King George VI broadcasts to the Empire

It was 1939 that firmly established the Royal Christmas Broadcast as a British tradition. Dressed in the uniform of the Admiral of the Fleet, sitting in front of two microphones on a table at Sandringham, King George VI spoke live to offer a message of reassurance to his people. It was to be a landmark speech and was to have an important effect on the listening public as they were plunged into the uncertainty of war:

“A new year is at hand. We cannot tell what it will bring. If it brings peace, how thankful we shall all be. If it brings us continued struggle we shall remain undaunted.”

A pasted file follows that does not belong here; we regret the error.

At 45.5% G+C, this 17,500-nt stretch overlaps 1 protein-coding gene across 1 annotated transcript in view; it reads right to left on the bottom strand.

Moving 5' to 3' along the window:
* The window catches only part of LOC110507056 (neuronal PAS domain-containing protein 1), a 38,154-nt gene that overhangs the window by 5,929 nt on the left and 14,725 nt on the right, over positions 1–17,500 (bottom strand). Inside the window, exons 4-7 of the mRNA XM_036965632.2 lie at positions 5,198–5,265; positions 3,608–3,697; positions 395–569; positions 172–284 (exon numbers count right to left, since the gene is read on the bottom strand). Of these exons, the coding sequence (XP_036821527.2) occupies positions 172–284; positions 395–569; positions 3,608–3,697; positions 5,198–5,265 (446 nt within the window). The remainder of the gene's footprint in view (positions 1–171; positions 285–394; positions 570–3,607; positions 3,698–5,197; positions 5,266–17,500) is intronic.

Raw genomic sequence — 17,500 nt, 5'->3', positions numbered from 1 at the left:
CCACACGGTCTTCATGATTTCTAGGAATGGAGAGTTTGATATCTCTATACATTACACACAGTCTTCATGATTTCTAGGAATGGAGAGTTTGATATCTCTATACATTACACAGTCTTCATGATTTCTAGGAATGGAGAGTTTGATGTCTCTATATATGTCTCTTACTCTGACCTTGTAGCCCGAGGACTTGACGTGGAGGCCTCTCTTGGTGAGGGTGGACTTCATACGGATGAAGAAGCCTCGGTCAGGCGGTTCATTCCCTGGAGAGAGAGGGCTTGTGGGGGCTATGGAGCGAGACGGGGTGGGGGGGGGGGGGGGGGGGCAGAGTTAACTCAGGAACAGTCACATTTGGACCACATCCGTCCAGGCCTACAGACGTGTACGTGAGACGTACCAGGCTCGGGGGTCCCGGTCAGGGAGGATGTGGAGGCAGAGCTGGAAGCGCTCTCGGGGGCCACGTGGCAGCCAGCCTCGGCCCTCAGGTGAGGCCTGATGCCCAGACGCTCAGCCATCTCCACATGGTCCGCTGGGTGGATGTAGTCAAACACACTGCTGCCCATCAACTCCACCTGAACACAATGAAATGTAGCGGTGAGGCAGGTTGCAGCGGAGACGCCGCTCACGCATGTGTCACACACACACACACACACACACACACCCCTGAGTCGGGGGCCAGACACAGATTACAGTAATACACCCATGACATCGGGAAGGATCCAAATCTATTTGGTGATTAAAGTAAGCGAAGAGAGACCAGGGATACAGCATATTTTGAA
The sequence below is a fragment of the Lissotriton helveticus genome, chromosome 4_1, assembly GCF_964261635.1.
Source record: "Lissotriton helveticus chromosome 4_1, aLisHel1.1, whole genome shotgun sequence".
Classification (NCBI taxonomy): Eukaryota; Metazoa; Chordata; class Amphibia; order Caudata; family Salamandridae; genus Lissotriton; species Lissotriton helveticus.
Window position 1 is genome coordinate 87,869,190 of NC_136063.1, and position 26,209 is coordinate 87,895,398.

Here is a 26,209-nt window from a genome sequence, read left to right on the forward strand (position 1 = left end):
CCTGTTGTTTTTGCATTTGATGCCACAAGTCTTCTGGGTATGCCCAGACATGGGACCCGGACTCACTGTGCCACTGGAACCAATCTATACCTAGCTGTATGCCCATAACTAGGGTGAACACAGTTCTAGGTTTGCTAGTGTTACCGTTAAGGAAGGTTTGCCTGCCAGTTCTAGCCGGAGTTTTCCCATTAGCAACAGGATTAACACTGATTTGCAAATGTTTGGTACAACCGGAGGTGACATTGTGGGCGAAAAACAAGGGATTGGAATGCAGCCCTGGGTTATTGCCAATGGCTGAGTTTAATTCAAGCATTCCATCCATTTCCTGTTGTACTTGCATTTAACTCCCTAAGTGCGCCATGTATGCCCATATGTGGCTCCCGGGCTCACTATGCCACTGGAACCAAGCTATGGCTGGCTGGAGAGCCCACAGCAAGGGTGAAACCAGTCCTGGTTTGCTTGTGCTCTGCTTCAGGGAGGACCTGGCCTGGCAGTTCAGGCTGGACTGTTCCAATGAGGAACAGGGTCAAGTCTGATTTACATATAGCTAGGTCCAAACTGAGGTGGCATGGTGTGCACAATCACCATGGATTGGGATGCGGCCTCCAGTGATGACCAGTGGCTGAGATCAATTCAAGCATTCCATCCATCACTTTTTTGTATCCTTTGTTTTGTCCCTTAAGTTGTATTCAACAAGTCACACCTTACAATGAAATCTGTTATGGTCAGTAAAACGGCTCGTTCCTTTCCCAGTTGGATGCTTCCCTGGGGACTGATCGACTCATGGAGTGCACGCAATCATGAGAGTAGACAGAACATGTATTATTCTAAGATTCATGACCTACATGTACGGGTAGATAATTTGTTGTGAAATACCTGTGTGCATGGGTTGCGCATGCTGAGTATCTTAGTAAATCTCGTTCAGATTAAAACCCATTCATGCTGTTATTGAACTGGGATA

He went on to quote from Minnie Haskins’ poem “The Gate of the Year” (1908) :

I said to the man who stood at the Gate of the Year,
‘Give me a light that I may tread safely into the unknown.’
And he replied, ‘Go out into the darkness, and put your hand into the Hand of God.
That shall be better than light, and safer than a known way.’

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